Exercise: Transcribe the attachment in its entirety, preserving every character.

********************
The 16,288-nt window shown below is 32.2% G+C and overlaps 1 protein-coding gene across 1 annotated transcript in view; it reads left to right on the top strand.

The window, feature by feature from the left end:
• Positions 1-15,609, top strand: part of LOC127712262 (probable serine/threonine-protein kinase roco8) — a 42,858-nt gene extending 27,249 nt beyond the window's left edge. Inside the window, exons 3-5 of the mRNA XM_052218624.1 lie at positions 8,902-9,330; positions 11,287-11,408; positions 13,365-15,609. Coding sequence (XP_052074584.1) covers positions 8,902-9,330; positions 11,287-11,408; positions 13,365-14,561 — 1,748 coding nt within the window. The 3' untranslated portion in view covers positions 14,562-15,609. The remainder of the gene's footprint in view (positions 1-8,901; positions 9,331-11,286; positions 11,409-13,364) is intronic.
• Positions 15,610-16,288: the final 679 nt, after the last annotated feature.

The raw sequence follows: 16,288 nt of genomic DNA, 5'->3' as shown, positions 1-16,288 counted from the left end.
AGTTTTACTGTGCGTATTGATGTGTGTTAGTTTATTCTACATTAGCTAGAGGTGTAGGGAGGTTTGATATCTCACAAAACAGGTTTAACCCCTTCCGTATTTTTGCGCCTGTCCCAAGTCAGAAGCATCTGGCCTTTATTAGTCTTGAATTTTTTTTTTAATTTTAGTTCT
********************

The 16,288-nt window shown below is 32.2% G+C and overlaps 1 protein-coding gene across 1 annotated transcript in view; it reads left to right on the top strand.

The window, feature by feature from the left end:
• Positions 1-15,609, top strand: part of LOC127712262 (probable serine/threonine-protein kinase roco8) — a 42,858-nt gene extending 27,249 nt beyond the window's left edge. Inside the window, exons 3-5 of the mRNA XM_052218624.1 lie at positions 8,902-9,330; positions 11,287-11,408; positions 13,365-15,609. Coding sequence (XP_052074584.1) covers positions 8,902-9,330; positions 11,287-11,408; positions 13,365-14,561 — 1,748 coding nt within the window. The 3' untranslated portion in view covers positions 14,562-15,609. The remainder of the gene's footprint in view (positions 1-8,901; positions 9,331-11,286; positions 11,409-13,364) is intronic.
• Positions 15,610-16,288: the final 679 nt, after the last annotated feature.

The raw sequence follows: 16,288 nt of genomic DNA, 5'->3' as shown, positions 1-16,288 counted from the left end.
AGTTTTACTGTGCGTATTGATGTGTGTTAGTTTATTCTACATTAGCTAGAGGTGTAGGGAGGTTTGATATCTCACAAAACAGGTTTAACCCCTTCCGTATTTTTGCGCCTGTCCCAAGTCAGAAGCATCTGGCCTTTATTAGTCTTGAATTTTTTTTTTAATTTTAGTTCT